The report suggests that the diverse aspirations of the three regions – Jammu, Kashmir and Ladakh – must be addressed without giving concrete proposals. There are no proper measures suggested for redressal of grievances of the internally displaced Kashmiri Pandit refugees or West Pakistan/POK refugees. The interlocutors haven’t touched the controversial law passed by the J&K state legislature such as the ban on delimitation till 2026. Further, the suggestion of making Article 370 “special” from the present “temporary”, the gradual reduction of All India services officers in favour of State civil services and the review of Central laws post-1952 is a step towards distancing the state from the nation. The substantial point in the report is the setting up of three regional councils – one each for Jammu, Kashmir and Ladakh (with Ladakh no longer a division of Kashmir).

The interlocutors’ report is far from producing any kind of consensus within the state or at the Centre. There seems to be no takers for the report. Also, it hasn’t been discussed in Parliament. While New Delhi is busy in its “Raisina Hill exercise”, Jammu and Kashmir awaits the redressal of grievances and firm resolution of the problems concerning the state.

(Originally published in Newslaundry)

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Black and White Songs

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Yesterday evening, some very old bollywood songs came to my mind. The alacrity to hear the songs was so much that I started searching for the same in my collections but couldn’t find them except the two. Then internet came to my rescue and I found almost all.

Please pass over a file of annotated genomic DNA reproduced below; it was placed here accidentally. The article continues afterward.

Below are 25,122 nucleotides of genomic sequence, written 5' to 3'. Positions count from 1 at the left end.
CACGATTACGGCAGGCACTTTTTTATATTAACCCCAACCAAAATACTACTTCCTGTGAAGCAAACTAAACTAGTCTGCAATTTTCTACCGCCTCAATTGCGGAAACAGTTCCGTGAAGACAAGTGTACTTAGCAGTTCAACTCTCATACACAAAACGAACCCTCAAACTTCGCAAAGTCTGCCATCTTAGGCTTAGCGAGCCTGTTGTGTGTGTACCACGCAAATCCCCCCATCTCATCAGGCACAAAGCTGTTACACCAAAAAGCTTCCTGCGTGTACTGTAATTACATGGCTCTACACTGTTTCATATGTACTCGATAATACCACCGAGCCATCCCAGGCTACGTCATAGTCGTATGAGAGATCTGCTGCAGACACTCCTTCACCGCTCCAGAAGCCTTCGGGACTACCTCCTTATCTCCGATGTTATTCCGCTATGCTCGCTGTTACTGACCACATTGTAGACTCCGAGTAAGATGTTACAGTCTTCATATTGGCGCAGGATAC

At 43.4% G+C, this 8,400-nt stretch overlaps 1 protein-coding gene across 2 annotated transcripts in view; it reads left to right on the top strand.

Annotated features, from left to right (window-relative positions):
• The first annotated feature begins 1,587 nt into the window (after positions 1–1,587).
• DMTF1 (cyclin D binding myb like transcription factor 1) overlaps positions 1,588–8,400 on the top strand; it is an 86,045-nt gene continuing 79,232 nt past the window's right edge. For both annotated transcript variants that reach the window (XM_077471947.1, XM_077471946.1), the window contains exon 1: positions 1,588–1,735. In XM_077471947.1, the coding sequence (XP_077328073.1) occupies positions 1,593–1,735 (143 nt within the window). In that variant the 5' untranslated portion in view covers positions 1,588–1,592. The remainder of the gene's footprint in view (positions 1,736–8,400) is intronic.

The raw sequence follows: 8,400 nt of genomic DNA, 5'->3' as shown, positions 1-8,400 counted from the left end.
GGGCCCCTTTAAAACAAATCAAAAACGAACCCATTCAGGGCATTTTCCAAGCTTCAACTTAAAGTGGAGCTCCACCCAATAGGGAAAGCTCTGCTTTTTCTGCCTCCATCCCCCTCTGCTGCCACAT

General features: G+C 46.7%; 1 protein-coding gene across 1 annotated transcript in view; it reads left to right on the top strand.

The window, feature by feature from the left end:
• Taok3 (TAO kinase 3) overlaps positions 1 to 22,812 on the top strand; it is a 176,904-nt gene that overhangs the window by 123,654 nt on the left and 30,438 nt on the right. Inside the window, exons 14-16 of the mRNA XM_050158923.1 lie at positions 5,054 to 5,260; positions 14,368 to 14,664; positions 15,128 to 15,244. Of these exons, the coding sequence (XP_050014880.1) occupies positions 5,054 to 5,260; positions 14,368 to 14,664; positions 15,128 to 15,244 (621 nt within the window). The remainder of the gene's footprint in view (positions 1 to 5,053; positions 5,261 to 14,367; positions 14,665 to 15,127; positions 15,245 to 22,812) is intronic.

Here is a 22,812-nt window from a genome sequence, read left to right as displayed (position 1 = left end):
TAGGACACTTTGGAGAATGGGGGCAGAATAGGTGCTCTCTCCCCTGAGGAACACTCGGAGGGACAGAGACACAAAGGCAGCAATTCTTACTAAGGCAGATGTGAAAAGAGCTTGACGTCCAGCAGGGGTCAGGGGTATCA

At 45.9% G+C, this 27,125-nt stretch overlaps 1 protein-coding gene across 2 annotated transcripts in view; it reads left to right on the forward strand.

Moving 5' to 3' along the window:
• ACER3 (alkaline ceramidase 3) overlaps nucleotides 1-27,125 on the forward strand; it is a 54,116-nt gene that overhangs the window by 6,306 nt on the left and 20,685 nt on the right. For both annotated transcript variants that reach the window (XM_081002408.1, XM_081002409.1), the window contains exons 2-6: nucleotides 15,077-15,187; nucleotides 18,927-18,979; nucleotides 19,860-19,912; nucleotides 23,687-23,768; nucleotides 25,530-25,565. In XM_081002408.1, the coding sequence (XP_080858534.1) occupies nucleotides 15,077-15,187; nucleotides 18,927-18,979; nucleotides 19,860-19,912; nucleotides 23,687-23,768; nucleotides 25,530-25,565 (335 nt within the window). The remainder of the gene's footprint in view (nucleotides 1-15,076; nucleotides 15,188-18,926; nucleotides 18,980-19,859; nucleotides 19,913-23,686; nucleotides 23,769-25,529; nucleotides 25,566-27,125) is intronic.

I was surprised, in fact bewildered, at my eagerness to hear the old bollywood numbers. I do hear old songs occasionally but not with much alacrity and interest. Alacrity to hear the old tracks was the reason of my bewilderment.

When I was too young, I used to term these old bollywood songs as ‘black and white’ songs. May be because I had an impression that all old bollywood movies are black and white, so old bollywood songs would be ‘black and white’ as well. Whenever my father listened to the ‘black and white’ songs in my presence, I used to remark childishly that these songs are hardly impressive. My father always responded, “You are too young to understand these melodious and meaningful songs. Also, today’s bollywood songs are full of shor-sharaaba.” What he meant by shor-sharaaba was that nowadays bollywood tracks are more westernized and have loud music. Besides, my father listens to only a few ‘new bollywood’ songs especially of AR Rahman and Kailash Kher.